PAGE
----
1. He began to seek after God in a time of almost universal godlessness and corruption. It is almost impossible for us to conceive the depth of degradation to which the nation had sunk. Two wicked kings in succession had undone all the reforms of good King Hezekiah. The first of these was Hezekiah's own son, Manasseh, the second was Manasseh's son, Amon. Manasseh worshipped all the host of heaven, and built altars for all the host of heaven in the two courts of the house of the Lord. He set up the worship of Moloch, which is almost too terrible to describe (see above on 2 Kings 16:1-20). He made his own son to pass through the fire to Moloch. He introduced not only the horrid cruelty of heathenism, but also its most filthy lusts. The reign of Amon was no better, but worse. He revived, and continued all the idolatries and all the corruption of his father's reign. It was at such a time as this that, when Amon died, his son Josiah, then only eight years old, came to the throne. At such a time as this he began to seek after the Lord his God.

2. Moreover, he was the son of a godless and wicked father. All the influences which surrounded him seem to have been unfavorable to the growth of true religion and the fear of God. But Josiah determined that, as for him, he would not bow down to idols, that he would serve the Lord only. And God gave him strength to serve him, and crowned his subsequent efforts with blessing and success. Learn here the folly of excusing yourself from serving God by the circ*mstances in which you are placed. You are responsible to God for your own life, and for your own conduct, no matter how others may act. It may cost us many a hard struggle to resist the temptations that surround us on every side; but it always succeeds in the end. You may be children of ungodly parents; you may be at service in ungodly households; you may be thrown by your business among ungodly companions and surroundings;—no matter! God expects you to be faithful unto him. Young men, Josiah's early devotion is a bright example for you to follow. Never suffer yourselves to be led astray by the notion that religion is an unmanly thing. The truly religious man is the noblest and most perfect man. He is great in all that constitutes true manhood. And if you want to find the greatest heroes in the world's history, you will find them, not among the followers of the world's fashion and the world's pleasure, but among the prophets, apostles, martyrs, and humble Christians in the Church of God. It is the highest aim any young man can set before him to be a humble and devoted follower of Jesus Christ. Never mind what circ*mstances or companions surround you, except to try and make them better. Joseph was faithful to God in Egypt. His faithfulness sent him to a prison for a time; but afterwards it raised him to be the greatest man in Egypt after the king. Daniel was faithful to God in Babylon, though he knew well it was at the risk of his life. His faithfulness brought him for a little while to the lions' den; but it afterwards made him ruler over the whole province of Babylon. It is true heroism to be ready to suffer—to suffer bodily pain, to suffer the loss of worldly goods, yes, to suffer even the loss of reputation itself, for the sake of truth and purity and right. Like Josiah, the sooner you begin to serve God the better. You will never regret it.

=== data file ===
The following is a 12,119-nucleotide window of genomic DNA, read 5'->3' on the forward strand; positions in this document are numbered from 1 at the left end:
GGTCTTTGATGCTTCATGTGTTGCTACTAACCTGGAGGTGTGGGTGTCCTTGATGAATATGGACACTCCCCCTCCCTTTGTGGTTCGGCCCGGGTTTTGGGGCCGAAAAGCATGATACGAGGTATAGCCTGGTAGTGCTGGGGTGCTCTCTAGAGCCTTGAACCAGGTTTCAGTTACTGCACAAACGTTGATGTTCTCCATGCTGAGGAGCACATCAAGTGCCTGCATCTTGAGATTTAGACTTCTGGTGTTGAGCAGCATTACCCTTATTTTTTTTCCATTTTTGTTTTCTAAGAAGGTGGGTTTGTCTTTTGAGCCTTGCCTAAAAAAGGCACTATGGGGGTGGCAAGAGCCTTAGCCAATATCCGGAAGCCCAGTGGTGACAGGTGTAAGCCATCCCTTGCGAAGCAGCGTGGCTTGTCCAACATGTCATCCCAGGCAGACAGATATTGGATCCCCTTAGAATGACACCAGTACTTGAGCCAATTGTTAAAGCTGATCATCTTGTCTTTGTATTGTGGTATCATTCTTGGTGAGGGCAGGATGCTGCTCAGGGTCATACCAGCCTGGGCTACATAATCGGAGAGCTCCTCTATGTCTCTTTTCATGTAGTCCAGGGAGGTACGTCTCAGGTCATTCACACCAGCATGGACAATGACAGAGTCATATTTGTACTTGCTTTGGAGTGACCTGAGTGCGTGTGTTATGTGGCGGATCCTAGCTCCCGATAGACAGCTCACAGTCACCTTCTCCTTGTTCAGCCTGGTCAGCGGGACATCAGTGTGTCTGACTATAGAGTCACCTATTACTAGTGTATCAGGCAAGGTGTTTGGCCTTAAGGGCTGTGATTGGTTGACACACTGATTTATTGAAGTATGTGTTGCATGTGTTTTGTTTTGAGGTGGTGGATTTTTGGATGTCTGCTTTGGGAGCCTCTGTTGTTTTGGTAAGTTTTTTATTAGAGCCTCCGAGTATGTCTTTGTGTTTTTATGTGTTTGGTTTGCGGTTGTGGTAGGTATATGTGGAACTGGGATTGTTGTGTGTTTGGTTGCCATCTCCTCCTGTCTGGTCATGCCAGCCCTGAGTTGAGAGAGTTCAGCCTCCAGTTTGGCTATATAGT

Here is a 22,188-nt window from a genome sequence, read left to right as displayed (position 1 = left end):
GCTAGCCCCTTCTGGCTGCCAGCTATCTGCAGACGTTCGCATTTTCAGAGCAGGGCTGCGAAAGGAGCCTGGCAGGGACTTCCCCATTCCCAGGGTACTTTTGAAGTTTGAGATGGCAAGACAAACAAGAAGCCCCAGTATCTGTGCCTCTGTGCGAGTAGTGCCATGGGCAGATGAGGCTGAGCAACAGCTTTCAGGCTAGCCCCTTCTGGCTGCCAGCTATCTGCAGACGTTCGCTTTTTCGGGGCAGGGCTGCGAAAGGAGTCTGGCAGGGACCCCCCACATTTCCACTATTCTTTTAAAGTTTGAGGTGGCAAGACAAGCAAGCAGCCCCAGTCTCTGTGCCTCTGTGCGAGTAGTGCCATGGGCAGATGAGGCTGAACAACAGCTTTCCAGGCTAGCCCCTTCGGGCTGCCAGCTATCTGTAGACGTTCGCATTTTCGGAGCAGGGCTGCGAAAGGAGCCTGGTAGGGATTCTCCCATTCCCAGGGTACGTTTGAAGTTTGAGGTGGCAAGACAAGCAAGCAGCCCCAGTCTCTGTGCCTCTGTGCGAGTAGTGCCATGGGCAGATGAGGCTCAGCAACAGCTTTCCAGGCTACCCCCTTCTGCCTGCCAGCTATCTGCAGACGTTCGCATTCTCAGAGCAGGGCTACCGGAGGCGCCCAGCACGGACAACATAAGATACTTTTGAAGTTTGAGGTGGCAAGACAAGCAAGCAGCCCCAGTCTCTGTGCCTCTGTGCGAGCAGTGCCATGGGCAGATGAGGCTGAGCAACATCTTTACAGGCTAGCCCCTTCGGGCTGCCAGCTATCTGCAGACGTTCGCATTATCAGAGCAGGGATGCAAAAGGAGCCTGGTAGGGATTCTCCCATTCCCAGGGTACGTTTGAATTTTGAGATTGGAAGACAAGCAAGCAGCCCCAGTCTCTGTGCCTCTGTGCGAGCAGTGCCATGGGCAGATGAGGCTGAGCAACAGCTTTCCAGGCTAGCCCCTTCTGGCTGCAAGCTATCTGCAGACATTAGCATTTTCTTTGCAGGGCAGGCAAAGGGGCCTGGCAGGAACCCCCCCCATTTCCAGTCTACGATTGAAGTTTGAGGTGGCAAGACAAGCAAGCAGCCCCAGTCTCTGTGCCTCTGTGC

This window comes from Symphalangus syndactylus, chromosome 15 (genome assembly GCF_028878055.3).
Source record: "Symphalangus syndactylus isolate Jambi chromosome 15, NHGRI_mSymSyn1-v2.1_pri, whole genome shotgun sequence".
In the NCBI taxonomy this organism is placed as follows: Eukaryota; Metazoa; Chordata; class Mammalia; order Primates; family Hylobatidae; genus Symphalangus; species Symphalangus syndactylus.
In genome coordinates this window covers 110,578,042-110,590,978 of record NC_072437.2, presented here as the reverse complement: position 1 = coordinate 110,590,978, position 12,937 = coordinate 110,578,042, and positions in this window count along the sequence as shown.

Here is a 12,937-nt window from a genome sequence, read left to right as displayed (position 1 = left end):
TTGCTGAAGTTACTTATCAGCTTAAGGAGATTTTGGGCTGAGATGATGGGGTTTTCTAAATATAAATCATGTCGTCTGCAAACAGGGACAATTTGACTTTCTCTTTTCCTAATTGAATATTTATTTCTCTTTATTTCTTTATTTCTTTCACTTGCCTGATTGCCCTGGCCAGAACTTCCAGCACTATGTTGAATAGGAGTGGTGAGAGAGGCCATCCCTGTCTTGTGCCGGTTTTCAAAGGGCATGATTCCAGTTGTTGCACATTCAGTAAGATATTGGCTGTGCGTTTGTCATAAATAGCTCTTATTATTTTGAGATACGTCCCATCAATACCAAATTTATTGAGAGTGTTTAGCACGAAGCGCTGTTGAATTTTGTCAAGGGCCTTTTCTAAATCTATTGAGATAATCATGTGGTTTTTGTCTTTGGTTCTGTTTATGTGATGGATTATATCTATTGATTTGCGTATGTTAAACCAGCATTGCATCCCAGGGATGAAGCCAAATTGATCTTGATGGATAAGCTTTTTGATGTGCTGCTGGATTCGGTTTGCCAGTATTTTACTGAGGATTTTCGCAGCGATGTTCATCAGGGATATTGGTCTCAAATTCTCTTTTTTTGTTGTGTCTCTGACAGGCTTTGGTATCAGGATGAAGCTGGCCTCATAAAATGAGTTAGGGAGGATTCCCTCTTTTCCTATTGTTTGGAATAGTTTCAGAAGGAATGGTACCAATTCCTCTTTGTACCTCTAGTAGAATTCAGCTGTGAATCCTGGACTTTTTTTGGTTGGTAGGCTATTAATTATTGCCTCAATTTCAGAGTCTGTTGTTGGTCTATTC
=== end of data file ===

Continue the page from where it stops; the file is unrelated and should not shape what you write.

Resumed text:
"Remember now thy Creator in the days of thy youth."

II. JOSIAH'S WORK OF REFORMATION. (Verse 3.—2 Kings 23:25.) Here also he began very early to do what he believed to be right. It was in the twelfth year of his reign—when he was only twenty years old—that he began to purge Judah and Jerusalem from the high places and the idols. Then in the eighteenth year of his reign—when he was twenty-six years old—he began to repair the house of the Lord, which had been long disused and neglected. God so prospered him in this work that the people brought large sums of money for the repairing of the temple. It was when this was being done that Hilkiah the priest found in the temple the book of the Law. There it lay, probably all covered with dust, like the unused Bible in many a home, a silent reproof to those who should have known what was right but did not do it. When the book of the Law was read to the king, he rent his clothes, in sorrow and in shame, when he thought of how the Law of God had been broken and neglected. It was determined that it should be so no longer, and, having gathered all the people together, he read in their ears all the words of the Law. Then, standing on a pillar, he made a covenant that they would serve the Lord and keep his commandments, and all the people agreed to it. After this was done, he appointed a solemn Passover to be kept by all the people. And it is said, "Surely there was not holden such a Passover from the days of the judges that judged Israel, nor in all the days of the kings of Israel, nor of the kings of Judah; but in the eighteenth year of King Josiah, wherein this Passover was holden to the Lord in Jerusalem" (2 Kings 23:22, 2 Kings 23:23). It was a marvelous work for a young king to have accomplished in the twenty-sixth year of his age. He found the land full of idolatry and corruption. But he had already pulled down the altars, and burned the idols, and swept away the dens of vice. He found the temple closed, neglected, and in decay. He had already repaired it and restored the worship of the true God. He found the Law of God forgotten, forsaken, and unknown—the temple copy of it hidden away out of sight. He had already restored it to its proper place as the ruling principle of his government and of the nation's life. Truly a marvelous work for a young king of twenty-six. We see here, as we have seen in the life of Hezekiah, the power of decision for what is right. Josiah was not content merely to know God and serve him by himself. He was determined that, so far as he had any influence, others should know and serve God too. He might have said, in the spirit of many lukewarm Christians of modern times, "What matters it? They have their religion, and I have mine." He might have said that, as a ruler, he had nothing to do with his people's religion, but only with their conduct as members of the state. Not so. He knew that it is religion, or the want of it, which makes or mars the happiness and prosperity of the nation. He knew that, as a servant of God, he was bound to bear his testimony and to use every influence in his power against sin and in favor of what was right. And so he acted, not with half-measures, not with half-hearted hesitation, but with firmness, fearlessness, promptness, and determination, as becomes one who is doing the work of God. And so, also, God stood by him, and gave him success in all his work. Such an example is full of instruction for our modern life. Never be a consenting party, even by your silence, to what your conscience tells you is wrong. Never consent, even by your silence, to anything dishonoring to God or not in accordance with his will. Never be a consenting party to anything that you would be ashamed of in the sight of God and men—to acts of injustice to others, to dishonesty or unfairness of any kind, to profanity, to neglect of Sunday observance, or any other form of prevailing wickedness. "O my soul, come not thou into their secret; with their assembly, mine honor, be not thou united." Like Josiah, we can never begin too soon, not only to serve God ourselves, but also to bring others to him. Like Josiah, let every servant of God show the reality of his and her religion by deeds of usefulness, by bearing testimony against sin, and by unwavering firmness in the cause of Christ and duty.